Noblesse oblige : theological differences between humans and animals

, par Pierre

and what they imply morally

Ryan Patrick mcLaughlin
Department of theology at Duquesne university, Pittsburgh, Pennsylvania.

The author reviews the work of select theologians, ethicists, and biblical scholars who suggest that the difference between humans and animals should serve not solely as an ascription of a special status to humans but also as the foundation for a responsibility that humans bear toward animals. As an added re ection, the author explores com- mon categorical differentiations in systematic theology : God and creation, human and nonhuman, elect and non-elect. In the rst and last of these categorical differentia- tions, unique identity entails both a special status and a responsibility. The latter is normatively directed to those who are categorically different. As such, the categorical difference between humans and animals establishes a foundation for moral concern.

Key words : animal welfare/rights, image of god, Andrew linzey, creation, ecology, theological anthropology, hierarchy, christianity, theology

©Jean-Yves Brélivet

In a scene from the popular movie Braveheart, William Wallace addresses the scottish nobles after a successful battle against the English. the nobles claim it is time to declare a king and begin to argue over which clan should provide an heir to the throne. Wallace reproaches the wealthy scotsmen, saying, “there is a difference between us. You think the people of this country exist to provide you with position. i think your position exists to provide the people with freedom. And i go to make sure they have it” (Wallace, 1995). At its core, this scene represents a disparity in how to view hierarchical power and position. for the nobles, identity is primarily a status that is maintained at the expense of those with a lesser status. the lesser exist to provide position for the greater. for Wallace, any status derived from identity constitutes a responsibility to lead those without his power and position to their proper end. the greater exist to provide bene ts for the lesser.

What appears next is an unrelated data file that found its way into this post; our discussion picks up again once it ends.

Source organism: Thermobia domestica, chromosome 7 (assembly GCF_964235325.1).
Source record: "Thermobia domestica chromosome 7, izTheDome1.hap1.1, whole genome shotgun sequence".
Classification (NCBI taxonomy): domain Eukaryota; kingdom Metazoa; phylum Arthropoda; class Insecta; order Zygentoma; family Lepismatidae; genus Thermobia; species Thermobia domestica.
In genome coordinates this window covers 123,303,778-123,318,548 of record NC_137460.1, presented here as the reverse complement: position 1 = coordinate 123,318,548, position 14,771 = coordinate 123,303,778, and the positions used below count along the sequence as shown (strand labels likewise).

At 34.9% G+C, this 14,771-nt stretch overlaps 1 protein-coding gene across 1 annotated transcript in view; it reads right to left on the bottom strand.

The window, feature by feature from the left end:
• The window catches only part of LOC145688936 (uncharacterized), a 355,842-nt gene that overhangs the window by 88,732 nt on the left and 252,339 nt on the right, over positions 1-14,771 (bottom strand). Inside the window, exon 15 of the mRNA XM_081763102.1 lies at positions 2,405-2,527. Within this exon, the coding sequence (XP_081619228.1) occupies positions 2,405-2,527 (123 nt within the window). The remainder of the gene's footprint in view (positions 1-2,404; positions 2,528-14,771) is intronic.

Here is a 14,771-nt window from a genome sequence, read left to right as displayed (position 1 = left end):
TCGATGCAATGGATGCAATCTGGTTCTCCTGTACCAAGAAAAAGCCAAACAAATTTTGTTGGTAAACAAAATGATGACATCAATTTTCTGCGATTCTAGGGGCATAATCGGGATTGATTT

In this article, i attempt to contribute to a perspective—already delineated by careful thinkers—that honors a traditional differentiation between humans and animals and at the same time avoids viewing the nonhuman creation strictly in terms of utility. in order to reach this goal, i argue that, theologically, unique identity entails two inseparable dimensions : status and responsibility. i begin with a brief historical consideration, showing how christians have established human identity in contrast to that of nonhumans. After delineating this dominant historical view, i pose the pertinent questions about the path i hope to take regarding the meaning of our unique human identity. it is in this section that i engage others who have provided the foundation for this project. i then explore the theme of differentiation in systematic theology. from this exploration, i suggest that both the relationship between God and creation and the relationship between the elect and the non-elect establish a paradigm for how humans ought to relate to animals.
the position in this article is not new. my primary goal is to review select relevant material from theology, ethics, and biblical scholarship and present the various contributions as a coherent whole.